Quick note before we begin. Today is obviously 9/11, and on the old website's format we used to be able to throw up a fanshot in remembrance and have it sit. We can't really do that here. You don't need me to remind you about anything on this subject, so this really just stands as a quick blurb to say that all the staff here at Blueshirt Banter are thinking about the victims and their families and also taking a moment to thank every single service member who represents this fantastic country.
There's a saying that goes like this: Don't hate the player hate the game. In the case of the New York Rangers' stalemate with center Derek Stepan the saying should be, "Don't hate the player or the team, hate the business."
Training camp opens today for the Rangers, and Stepan will be an ominous no show. The center has yet to agree to a new contract with the Rangers, and on Tuesday his agent (making the first public statements of the negotiation from either side) told the media Stepan would not be attending training camp without a contract.
And suddenly the very quiet, almost hidden negotiations between the Rangers and Stepan have taken the spotlight. This has drawn a lot of ire from the Rangers fanbase; some at Glen Sather and some at Stepan himself.
Which brings be back to my point: Don't hate the player or the team, hate the business.
It's very easy for you or I to look at the money the two sides are disagreeing about and get angry. I mean let's be honest, when millionaires fight over money it makes us look at our own paychecks and wonder where all the zeros are. "You're fighting over how much? You realize I would work for a tenth of your salary and be dancing all the way to the bank, right?"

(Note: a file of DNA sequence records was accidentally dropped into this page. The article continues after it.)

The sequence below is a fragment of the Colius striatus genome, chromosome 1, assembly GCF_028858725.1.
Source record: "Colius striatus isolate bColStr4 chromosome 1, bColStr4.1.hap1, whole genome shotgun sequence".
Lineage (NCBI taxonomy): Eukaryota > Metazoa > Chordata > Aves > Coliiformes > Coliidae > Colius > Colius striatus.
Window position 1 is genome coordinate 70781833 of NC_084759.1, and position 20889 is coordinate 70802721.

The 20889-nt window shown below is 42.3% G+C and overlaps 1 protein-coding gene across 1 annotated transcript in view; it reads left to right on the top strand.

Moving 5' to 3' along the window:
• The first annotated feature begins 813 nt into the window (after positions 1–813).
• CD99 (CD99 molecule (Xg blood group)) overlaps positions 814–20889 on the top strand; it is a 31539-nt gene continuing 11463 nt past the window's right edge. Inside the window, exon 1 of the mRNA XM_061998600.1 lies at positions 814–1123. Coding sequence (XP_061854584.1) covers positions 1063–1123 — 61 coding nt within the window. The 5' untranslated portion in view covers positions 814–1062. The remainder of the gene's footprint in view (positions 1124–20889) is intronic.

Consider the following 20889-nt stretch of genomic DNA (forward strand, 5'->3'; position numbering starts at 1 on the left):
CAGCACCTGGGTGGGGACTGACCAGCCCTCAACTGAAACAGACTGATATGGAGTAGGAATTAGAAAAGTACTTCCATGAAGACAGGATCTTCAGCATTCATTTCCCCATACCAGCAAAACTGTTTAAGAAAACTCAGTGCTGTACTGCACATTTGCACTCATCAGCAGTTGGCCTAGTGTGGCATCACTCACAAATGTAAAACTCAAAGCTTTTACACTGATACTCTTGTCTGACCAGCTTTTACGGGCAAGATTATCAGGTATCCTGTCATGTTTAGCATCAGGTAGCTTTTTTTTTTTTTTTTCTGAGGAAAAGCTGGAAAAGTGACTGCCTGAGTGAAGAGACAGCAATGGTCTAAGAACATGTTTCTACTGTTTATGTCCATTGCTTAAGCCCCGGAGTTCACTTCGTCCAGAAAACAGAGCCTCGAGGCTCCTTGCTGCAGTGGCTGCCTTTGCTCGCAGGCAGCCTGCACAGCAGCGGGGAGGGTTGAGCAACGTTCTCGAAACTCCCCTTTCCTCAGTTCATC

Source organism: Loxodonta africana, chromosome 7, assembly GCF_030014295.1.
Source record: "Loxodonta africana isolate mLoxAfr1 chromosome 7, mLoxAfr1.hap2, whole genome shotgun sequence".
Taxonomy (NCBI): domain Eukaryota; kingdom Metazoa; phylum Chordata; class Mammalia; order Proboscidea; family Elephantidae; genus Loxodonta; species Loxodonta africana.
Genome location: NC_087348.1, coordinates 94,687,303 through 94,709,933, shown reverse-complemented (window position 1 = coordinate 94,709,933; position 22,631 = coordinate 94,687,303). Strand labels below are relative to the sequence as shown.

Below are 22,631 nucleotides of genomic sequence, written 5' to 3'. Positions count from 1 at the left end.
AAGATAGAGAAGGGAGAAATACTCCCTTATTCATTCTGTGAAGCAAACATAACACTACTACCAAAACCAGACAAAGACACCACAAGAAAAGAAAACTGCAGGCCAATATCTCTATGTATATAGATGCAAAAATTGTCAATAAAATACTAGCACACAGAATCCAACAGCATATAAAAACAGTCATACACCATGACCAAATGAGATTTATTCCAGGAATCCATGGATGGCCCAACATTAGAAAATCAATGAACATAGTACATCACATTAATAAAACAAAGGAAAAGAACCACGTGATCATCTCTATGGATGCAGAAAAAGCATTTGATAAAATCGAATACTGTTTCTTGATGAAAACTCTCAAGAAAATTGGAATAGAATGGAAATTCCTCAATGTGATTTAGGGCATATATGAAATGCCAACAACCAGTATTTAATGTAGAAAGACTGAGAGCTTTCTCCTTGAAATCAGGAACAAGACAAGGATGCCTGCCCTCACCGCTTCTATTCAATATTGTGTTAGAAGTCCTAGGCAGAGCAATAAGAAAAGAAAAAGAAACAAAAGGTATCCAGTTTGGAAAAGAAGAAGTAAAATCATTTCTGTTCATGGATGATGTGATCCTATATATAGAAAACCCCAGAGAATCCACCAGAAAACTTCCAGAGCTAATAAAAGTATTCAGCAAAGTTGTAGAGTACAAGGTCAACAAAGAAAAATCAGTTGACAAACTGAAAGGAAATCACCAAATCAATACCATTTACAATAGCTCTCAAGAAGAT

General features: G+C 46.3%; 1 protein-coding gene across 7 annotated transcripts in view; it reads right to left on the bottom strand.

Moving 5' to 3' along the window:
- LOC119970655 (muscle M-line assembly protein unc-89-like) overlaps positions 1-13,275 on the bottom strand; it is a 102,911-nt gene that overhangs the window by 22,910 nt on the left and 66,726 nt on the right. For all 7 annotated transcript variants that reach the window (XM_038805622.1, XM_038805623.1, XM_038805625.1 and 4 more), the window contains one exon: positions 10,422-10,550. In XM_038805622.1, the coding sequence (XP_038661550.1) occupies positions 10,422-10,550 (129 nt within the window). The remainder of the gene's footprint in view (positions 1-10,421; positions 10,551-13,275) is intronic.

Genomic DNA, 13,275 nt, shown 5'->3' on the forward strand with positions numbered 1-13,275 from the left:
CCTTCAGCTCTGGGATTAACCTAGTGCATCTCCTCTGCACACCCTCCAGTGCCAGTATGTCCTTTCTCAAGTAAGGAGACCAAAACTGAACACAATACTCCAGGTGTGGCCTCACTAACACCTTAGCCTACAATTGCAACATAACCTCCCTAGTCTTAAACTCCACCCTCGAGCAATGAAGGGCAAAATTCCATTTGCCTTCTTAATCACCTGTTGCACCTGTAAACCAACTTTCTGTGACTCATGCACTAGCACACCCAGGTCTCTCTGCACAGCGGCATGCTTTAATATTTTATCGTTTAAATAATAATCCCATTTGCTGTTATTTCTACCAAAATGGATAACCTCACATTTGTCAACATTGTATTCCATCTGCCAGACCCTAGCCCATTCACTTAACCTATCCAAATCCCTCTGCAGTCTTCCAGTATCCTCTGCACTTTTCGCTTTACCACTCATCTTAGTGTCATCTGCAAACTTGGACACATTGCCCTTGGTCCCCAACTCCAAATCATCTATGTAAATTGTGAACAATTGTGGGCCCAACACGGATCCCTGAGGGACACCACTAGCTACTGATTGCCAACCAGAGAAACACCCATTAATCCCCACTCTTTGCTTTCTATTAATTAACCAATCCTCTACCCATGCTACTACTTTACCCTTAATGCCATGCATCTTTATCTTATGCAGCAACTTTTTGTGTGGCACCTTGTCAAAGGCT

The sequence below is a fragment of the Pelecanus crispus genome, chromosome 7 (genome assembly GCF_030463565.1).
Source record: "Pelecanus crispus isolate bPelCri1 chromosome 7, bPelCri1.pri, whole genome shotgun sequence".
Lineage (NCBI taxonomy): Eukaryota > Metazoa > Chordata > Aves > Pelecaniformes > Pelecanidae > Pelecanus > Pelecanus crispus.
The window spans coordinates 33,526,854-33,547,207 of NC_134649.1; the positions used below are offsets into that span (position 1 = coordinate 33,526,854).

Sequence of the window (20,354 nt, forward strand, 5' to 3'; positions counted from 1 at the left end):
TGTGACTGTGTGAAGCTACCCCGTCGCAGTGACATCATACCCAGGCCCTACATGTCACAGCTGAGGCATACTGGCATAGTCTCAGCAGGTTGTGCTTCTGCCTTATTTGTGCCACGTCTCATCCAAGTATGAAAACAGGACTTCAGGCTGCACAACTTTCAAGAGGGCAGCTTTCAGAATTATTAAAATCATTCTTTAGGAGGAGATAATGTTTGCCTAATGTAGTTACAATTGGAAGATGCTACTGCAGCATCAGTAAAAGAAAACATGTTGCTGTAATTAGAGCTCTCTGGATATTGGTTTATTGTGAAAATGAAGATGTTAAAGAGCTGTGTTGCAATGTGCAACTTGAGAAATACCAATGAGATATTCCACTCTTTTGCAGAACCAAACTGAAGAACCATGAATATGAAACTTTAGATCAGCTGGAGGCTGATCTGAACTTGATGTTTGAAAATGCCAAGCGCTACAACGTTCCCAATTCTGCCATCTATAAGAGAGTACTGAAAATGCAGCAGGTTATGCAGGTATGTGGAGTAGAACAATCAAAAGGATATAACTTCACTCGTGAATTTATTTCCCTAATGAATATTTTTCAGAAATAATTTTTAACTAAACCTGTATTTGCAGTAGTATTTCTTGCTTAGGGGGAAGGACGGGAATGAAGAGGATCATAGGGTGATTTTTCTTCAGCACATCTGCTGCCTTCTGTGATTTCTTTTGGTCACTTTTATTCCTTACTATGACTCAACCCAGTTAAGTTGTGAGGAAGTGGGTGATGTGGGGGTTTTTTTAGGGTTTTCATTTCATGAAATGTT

But sports doesn't work that way. It never has, it never will and it honestly shouldn't. It's rare when a player takes a step back and says, "I'll take less money for the good of the team." It happens, but not all the time.
Here's the problem: Stepan has every right to be angry about what the New York Rangers are doing to him. Want to know the other issue? The New York Rangers have every right to do what they're doing to Stepan, too.
This is the business side of sports.
For Sather, the decision to negotiate a bridge deal with Stepan is simple. It's an organizational policy with very, very few exceptions. For Stepan, one of those exceptions happened this summer to a teammate after Stepan had a true breakout year himself.
Had Sather been able to negotiate a bridge deal with Ryan McDonagh I guarantee you Stepan's already signed on the dotted line and is setting his alarm to get to the first training camp of the year on time this morning. But that didn't happen. And while Carl Hagelin didn't mind signing one, it's different for Stepan.
To be fair, McDonagh's been far more consistent through the first three years of his professional career. But Stepan had a massive season last year. It was fun to watch and a big part of the reason why the Rangers had any success. And while hockey teams don't pay for how fun a player is to watch, they absolutely pay for his contributions to a team's success.
In Stepan's case the Rangers are using the business against him. Sather is pretty much telling him, "This is the only time in your career you'll have no leverage, and I intend to use it against you." And why shouldn't he? You know that Stepan will have no issue using his career numbers (and free agency offers) to turn his numbers up when he has all the leverage and the team has almost none.
It's an endless struggle until one side caves -- which will happen sooner rather than later. Unfortunately for Stepan, Sather has the high ground here and he's going to see this through to the end. Which he should. While Stepan is paid on his stats and ability to help the team win, Sather is paid on his ability to handle situations like this and get the best deal for the organization.
That doesn't mean Stepan has to accept it willingly.
But it also doesn't mean you should be mad at either side. This is a business after all.
Get made at that instead.